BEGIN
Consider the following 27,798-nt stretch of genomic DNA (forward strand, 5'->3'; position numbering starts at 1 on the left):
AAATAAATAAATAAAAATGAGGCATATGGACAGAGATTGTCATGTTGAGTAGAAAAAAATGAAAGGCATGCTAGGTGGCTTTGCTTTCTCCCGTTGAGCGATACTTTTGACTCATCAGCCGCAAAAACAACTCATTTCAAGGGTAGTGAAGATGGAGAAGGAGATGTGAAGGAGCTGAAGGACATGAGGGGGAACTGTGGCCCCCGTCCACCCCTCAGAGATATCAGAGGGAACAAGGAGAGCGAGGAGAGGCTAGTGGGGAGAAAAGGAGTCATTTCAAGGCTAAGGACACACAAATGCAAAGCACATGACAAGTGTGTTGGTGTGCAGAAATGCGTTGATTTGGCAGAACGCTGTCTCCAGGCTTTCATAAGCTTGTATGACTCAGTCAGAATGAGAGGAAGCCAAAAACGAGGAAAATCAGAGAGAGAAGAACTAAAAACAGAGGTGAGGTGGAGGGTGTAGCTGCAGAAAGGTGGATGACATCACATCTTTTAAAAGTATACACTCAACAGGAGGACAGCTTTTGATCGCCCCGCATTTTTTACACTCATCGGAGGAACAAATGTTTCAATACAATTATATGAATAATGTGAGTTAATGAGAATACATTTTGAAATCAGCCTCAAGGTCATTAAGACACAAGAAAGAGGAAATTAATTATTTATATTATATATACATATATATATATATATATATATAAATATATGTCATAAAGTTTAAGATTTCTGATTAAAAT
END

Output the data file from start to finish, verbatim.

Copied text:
Consider the following 27,798-nt stretch of genomic DNA (forward strand, 5'->3'; position numbering starts at 1 on the left):
AAATAAATAAATAAAAATGAGGCATATGGACAGAGATTGTCATGTTGAGTAGAAAAAAATGAAAGGCATGCTAGGTGGCTTTGCTTTCTCCCGTTGAGCGATACTTTTGACTCATCAGCCGCAAAAACAACTCATTTCAAGGGTAGTGAAGATGGAGAAGGAGATGTGAAGGAGCTGAAGGACATGAGGGGGAACTGTGGCCCCCGTCCACCCCTCAGAGATATCAGAGGGAACAAGGAGAGCGAGGAGAGGCTAGTGGGGAGAAAAGGAGTCATTTCAAGGCTAAGGACACACAAATGCAAAGCACATGACAAGTGTGTTGGTGTGCAGAAATGCGTTGATTTGGCAGAACGCTGTCTCCAGGCTTTCATAAGCTTGTATGACTCAGTCAGAATGAGAGGAAGCCAAAAACGAGGAAAATCAGAGAGAGAAGAACTAAAAACAGAGGTGAGGTGGAGGGTGTAGCTGCAGAAAGGTGGATGACATCACATCTTTTAAAAGTATACACTCAACAGGAGGACAGCTTTTGATCGCCCCGCATTTTTTACACTCATCGGAGGAACAAATGTTTCAATACAATTATATGAATAATGTGAGTTAATGAGAATACATTTTGAAATCAGCCTCAAGGTCATTAAGACACAAGAAAGAGGAAATTAATTATTTATATTATATATACATATATATATATATATATATATAAATATATGTCATAAAGTTTAAGATTTCTGATTAAAAT